a. Let the panel know that one of their principal jobs is to judge the credibility of the witnesses. In fact, that is their job exclusively. I sometimes ask if it would be fair if an officer had the ability to arrest a person, convict them, and sentence them right there at that moment. I like the movie Judge Dredd as an example. Most people would agree that would not be a very fair system. This is why we need them. To prevent that system of injustice we need fair and impartial people, free from bias, determining what is believable. That is why they can believe all, none, or some of a witness’ testimony. I do not stop there. They need to understand that there is a difference between what they hear and what is believable. I take the stand and say, “Mrs. Jones I think you are an alien from Mars.” Now the Judge or prosecutor did not jump up and say I cannot say that. Thus, what I said was admissible, but to Mrs. Jones and to the rest of the panel it is not believable. I like to go a step further and say that I anticipate that somebody will take this stand look at the jury in the eyes and say they believe my client did the allegation. That alone does not make their statement true.
7. SET THE TABLE – it is your backyard party
a. This is your backyard party so let your guests know what to expect. This is a case to case concept so be adaptive. Hopefully, the prosecution’s case has some weaknesses and this is the time to plant those seeds. For instance, a lot of our cases are Driving while Intoxicated and a lot of the times the arresting peace officer has not followed the NHTSA guidelines. Therefore, I will ask the jury panel if they have heard of kids taking a standardized test to move into the next grade level, which is, all the kids in Texas were given the same test in the same manner. Then I ask to pretend that your kid failed this test. At this point I tailor my questions to the facts of the case. For example, if an officer counted against your client some cue of intoxication such as holding his hand out for balance and on a video it shows your client with their hands down, I will ask the panel would it be fair if the teacher counted points against the venire person’s child for a mistake they did not make and would that tend to show some bias. Hitting the point further, I would follow up by stating that “if all the kids in Texas were given credit for this answer but your kid, whose fault would that be?”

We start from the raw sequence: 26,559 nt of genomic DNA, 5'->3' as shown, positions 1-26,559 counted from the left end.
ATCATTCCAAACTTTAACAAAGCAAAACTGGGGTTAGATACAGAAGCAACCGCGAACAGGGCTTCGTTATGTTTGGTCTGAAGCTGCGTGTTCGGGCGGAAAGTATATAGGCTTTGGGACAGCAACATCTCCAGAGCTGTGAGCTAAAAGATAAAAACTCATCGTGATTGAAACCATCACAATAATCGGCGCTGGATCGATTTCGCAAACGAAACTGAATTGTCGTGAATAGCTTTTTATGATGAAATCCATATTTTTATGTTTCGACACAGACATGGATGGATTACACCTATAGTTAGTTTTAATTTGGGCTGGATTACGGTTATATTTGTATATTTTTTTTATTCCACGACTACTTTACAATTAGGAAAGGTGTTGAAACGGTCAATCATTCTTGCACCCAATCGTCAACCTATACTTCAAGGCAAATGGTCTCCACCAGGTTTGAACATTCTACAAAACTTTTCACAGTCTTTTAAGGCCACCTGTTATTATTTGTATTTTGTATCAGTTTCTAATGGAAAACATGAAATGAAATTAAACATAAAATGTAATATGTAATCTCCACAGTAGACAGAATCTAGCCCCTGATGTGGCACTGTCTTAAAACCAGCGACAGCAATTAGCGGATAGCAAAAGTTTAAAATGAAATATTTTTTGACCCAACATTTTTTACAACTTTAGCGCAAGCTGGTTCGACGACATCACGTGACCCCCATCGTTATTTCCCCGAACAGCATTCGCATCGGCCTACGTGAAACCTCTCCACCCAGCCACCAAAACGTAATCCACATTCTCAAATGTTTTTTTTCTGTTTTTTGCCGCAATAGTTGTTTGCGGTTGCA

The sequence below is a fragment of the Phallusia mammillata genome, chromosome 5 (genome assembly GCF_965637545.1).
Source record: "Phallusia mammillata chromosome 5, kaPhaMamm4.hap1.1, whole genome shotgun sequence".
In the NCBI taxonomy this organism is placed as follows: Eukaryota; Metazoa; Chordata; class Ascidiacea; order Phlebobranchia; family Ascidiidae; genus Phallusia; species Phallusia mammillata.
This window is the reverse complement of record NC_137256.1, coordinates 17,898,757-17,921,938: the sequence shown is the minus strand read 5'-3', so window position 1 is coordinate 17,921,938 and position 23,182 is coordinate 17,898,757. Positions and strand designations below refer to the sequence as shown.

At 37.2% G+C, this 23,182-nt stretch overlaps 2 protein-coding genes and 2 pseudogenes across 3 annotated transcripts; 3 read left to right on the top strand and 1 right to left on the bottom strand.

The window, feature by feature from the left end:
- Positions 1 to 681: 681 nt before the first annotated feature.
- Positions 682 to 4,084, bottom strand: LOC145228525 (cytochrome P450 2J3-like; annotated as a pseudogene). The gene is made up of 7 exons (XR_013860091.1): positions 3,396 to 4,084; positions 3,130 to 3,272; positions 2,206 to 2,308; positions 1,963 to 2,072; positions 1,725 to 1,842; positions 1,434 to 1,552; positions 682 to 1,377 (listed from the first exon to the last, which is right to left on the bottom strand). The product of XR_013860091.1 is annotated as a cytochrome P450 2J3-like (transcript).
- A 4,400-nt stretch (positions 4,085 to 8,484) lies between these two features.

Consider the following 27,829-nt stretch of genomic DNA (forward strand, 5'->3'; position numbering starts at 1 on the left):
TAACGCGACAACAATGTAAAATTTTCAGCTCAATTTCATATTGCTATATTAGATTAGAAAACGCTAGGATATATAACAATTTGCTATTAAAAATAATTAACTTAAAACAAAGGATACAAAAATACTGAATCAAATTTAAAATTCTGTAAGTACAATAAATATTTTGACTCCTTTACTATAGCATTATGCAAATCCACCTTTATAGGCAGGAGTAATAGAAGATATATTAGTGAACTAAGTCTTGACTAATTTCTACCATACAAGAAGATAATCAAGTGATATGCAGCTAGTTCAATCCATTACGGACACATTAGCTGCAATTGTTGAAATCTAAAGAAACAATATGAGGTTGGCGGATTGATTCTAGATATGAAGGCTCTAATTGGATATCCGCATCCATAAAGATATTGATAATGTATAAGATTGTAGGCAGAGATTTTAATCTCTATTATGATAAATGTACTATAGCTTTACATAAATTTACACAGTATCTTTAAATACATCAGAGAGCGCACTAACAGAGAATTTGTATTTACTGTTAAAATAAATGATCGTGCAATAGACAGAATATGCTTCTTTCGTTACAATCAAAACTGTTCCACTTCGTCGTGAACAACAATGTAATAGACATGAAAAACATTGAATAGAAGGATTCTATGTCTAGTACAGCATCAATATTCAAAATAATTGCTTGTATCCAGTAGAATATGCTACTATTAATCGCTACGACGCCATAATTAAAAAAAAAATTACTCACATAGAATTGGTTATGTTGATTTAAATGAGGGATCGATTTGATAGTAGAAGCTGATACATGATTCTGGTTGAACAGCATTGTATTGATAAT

8. Use names -“Excuse me number 27 please treat my client as a human”
a. Never call a juror by a number, never say my client, always use first names. You probably will butcher names but it is important because it shows respect. Plus, whenever I say my client’s name enough, everybody ends up saying his name and not “the Defendant.” It is like Ace Ventura said, “Please stop referring to me as the White Devil.”
9. Loop
a. An effective tool when you get a really good answer or a really bad answer. “Ms. Jones just stated that she needs (my client) Jimmy to testify or she cannot be fair, do you agree with that Mrs. Smith
10. Ask if anybody wants to approach
a. Public speaking is frightful for most people. The last thing we need is a person who should be off the jury, on the Jury. I always end with “I understand that you might not want to open up in front of all your new friends, if you would like to approach the Judge in a more discreet setting just raise your hand.” I am always surprised at how many people come forward and give good reasons to get off the jury.

Posted on September 21, 2013 in Articles